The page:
I read in my debug file:

Imported mempool transactions from disk: 
143751 successes, 235 failed, 1 expired

What does failed and expired mean in this context? How can I fix that?

1 Answer 1


You can't, and you don't have to.

Since Bitcoin Core 0.14.0, the mempool is saved to disk at shutdown, and read again in the background at startup. This helps in quickly establishing a realistic mempool to help with fee estimation and compact block relay.

However, time likely has passed since the mempool was saved and when the import happens. New blocks may have been created since, which likely contain many of the transactions that are being imported. Those will not be acceptable again to your mempool, and they will be listed as failed. Other reasons may include feerate changes, or conflicting transactions that were mined. Since the mempool import happens in the background, some part of it likely gets imported after processing the blocks with whom those transactions conflict.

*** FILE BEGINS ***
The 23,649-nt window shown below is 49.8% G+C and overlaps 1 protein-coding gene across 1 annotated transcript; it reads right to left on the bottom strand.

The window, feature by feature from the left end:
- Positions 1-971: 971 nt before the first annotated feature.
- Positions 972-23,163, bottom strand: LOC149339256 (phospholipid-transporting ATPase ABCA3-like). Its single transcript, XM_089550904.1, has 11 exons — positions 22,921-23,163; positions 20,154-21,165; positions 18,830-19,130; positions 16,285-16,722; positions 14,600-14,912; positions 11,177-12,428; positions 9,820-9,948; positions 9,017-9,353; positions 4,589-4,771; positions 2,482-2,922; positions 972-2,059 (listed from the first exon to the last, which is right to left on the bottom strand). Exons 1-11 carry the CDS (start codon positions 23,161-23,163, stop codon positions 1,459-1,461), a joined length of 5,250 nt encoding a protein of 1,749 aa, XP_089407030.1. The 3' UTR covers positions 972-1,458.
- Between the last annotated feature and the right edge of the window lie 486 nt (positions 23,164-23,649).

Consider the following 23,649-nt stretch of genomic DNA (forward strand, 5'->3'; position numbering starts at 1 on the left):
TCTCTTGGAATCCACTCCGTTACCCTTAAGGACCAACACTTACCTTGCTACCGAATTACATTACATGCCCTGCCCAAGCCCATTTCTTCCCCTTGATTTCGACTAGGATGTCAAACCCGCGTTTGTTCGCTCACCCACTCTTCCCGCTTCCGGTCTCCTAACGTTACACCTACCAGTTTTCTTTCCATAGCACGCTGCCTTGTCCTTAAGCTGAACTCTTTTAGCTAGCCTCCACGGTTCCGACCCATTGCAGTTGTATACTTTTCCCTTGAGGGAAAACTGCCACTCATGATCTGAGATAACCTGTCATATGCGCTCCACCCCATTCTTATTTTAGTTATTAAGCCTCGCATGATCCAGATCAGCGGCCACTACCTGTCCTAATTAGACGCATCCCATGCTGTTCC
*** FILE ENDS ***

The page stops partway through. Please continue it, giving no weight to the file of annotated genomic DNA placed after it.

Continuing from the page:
Transactions that are older than the mempool expiration setting (default: 14 days) don't get imported either, and get listed as expired.

  • 1
    I've added information on 'expired'. I hope I guessed correctly. ;)
    – Murch
    May 27, 2017 at 20:11
  • Two slightly esoteric possiblities: 1. There was a reorg, and transactions have been added back into the mempool, temporarily breaching the descendant / ancestor limits. When the node then restarts, some txns breaching the limits will be dropped. 2. There was a CPFP carveout, leading to a cluster of 26 transactions, and then the node restarts. Since the carveout is only possible with a specific order of transaction arrival and the txns could be loaded in a different order, a transaction could be dropped and marked as failed.
    – Lightlike
    Nov 26, 2023 at 0:12

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